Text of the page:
A presidential campaign is not a binding legal document. When Biden spoke of legislation during the campaign, it was with the assumption that the Democrats would have breathing room in the Congress. Senate polls in particular were deceptive, with Democrats believing to the last that they were ahead in states with incumbent Republicans, primarily North Carolina (Tom Tillis) and Maine (Susan Collins)—and hoped that even Iowa (Joni Ernst) and South Carolina (Lindsey Graham) might potentially be in play. The GOP won all four of these seats, which is why Manchin and Sinema have such outsize power.
It was always folly to believe that Biden and the Democrats could top the New Deal and LBJ’s Great Society with a 50–50 Senate and just three votes to spare in the House. The White House deserves some of the blame for encouraging unrealistic expectations about what was ever possible in a Congress poised on the knife edge.
As a result, Democrats refuse to recognize their own victories. In addition to the $1.9 trillion stimulus package, Congress is poised to approve a $1 trillion infrastructure bill and, most likely, the downsized $1.75 trillion Biden spending plan. A trillion here and a trillion there—and pretty soon it adds up to real money. It might not be LBJ’s full Great Society package, but add the three bills up, and it amounts to transformational policies buttressing the social safety net and battling climate change.
The 2022 elections will be fought over far more than just the spending priorities for the next Congress. With Trump remaking the Republicans into a thuggish authoritarian party, democracy itself will be on the ballot. The Democrats may have won the opening skirmish for the “soul of America” in 2020, but the final outcome of the war is far from certain.
Left-wing frustration with Biden can turn dangerously shortsighted. Of course, Biden is neither a Marvel comics superhero nor the embodiment of political perfection. But consider the alternative. The politics of pique gets you Mitch McConnell back as majority leader in 2023. What that means, at minimum, is that no Biden pick for the Supreme Court would ever get a Senate vote. Moreover, a GOP sweep in 2022 would threaten an honest vote count for president in 2024.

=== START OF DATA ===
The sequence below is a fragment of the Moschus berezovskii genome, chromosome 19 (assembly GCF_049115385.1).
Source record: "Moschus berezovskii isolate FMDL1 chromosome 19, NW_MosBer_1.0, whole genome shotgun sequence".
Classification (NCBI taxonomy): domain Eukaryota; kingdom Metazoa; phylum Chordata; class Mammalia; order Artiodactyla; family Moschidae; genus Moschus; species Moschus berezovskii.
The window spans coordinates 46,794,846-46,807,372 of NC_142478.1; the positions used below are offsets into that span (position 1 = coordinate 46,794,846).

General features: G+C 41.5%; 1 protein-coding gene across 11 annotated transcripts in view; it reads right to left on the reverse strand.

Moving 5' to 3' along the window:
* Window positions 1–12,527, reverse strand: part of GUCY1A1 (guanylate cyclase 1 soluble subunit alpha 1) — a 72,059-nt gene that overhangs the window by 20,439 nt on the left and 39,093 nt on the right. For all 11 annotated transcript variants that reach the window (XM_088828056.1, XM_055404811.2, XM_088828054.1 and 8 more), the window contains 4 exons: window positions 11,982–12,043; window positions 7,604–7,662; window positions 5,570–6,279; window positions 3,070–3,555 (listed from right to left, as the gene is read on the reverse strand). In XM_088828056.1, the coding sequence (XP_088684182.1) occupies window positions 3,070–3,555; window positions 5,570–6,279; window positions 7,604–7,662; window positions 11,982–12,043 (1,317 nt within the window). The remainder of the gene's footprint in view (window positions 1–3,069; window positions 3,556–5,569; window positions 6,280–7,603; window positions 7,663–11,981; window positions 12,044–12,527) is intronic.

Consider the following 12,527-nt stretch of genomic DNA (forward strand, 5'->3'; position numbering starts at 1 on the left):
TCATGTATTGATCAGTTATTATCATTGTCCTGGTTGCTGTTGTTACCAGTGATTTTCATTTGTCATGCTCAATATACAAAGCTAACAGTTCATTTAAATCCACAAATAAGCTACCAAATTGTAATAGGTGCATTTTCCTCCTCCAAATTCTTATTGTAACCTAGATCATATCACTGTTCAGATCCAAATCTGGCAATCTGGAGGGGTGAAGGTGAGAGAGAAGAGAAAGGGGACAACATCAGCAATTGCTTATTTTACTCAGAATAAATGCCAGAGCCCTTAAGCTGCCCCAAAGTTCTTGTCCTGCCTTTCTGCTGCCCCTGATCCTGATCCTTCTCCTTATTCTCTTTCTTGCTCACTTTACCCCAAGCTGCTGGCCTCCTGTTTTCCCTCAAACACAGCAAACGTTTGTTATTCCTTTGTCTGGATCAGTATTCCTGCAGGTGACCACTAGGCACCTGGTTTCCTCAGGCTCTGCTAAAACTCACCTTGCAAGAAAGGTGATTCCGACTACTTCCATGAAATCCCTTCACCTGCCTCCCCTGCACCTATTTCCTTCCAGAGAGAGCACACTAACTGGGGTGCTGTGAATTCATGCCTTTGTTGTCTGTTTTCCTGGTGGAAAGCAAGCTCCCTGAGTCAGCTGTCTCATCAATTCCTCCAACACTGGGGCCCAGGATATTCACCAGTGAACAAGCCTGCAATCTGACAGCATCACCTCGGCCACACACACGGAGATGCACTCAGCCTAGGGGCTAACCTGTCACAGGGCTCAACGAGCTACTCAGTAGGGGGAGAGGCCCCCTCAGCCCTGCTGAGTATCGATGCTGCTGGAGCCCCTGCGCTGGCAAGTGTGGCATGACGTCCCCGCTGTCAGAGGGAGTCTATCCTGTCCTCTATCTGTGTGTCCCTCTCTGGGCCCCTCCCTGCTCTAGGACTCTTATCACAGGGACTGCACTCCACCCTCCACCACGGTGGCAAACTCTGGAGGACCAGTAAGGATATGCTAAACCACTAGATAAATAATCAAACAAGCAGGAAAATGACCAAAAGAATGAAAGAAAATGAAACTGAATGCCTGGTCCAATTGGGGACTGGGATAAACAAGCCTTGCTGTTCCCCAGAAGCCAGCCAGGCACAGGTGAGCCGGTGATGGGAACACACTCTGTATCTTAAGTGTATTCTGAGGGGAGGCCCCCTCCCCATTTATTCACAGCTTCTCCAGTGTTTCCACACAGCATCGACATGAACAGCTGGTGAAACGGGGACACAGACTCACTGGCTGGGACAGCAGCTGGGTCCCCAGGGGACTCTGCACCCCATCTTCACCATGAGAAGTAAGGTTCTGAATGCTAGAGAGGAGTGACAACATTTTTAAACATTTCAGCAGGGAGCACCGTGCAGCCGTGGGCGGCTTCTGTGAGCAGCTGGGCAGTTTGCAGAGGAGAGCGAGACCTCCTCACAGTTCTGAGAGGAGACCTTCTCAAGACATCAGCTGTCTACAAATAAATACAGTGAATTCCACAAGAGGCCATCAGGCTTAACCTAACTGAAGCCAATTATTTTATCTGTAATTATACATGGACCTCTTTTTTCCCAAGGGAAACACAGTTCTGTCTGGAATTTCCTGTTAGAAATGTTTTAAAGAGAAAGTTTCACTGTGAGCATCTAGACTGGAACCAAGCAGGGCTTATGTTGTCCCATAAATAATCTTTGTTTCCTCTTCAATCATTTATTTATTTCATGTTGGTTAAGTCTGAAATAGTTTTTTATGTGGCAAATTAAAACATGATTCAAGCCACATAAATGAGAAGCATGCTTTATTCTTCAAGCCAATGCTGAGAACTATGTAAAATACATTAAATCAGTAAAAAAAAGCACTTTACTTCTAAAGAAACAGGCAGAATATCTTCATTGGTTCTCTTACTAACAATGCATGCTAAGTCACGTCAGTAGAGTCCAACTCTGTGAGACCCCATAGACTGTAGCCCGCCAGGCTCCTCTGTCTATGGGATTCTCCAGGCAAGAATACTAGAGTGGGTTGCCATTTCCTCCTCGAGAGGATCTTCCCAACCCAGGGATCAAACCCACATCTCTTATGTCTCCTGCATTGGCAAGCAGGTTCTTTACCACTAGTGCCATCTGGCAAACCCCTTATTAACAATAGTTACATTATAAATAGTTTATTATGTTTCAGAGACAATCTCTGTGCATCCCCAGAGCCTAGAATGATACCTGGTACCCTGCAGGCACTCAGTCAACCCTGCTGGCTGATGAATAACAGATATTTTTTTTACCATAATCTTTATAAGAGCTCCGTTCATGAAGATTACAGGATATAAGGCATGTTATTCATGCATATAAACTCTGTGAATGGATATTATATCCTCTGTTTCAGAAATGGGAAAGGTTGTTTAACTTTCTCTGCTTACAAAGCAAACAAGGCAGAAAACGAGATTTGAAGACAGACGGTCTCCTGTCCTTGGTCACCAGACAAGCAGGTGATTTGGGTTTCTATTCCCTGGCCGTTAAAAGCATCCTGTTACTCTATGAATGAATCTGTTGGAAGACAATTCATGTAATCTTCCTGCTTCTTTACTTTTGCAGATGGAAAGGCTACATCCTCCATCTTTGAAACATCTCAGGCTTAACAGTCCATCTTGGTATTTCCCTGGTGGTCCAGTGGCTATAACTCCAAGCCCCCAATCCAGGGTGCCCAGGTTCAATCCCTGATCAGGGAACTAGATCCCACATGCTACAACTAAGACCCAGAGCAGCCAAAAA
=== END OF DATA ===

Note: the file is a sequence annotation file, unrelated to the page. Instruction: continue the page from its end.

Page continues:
Back in 1966, Vermont Senator George Aiken offered a simple success formula for Vietnam: “The United States should declare victory and get out.” This week, the Democrats should try an analogous approach in Congress. Declare both the infrastructure bill and the $1.75 trillion spending package as major victories—and get out of the doldrums to start trumpeting how that spending will improve everyday life.
Make no mistake: The future of American democracy will be on the ballot in 2022—and, to some extent, in the Virginia gubernatorial race Tuesday. The thought of a gleeful Trump and McConnell should make any Democrat, from left-wing activists to cautious moderates, recoil in horror. Electoral politics requires patience and perspective as much as passion and principle. That’s why, less than a year after Biden’s election, Democrats should get off the window ledge and, instead, take a moment to glory in how far America has come since January 20.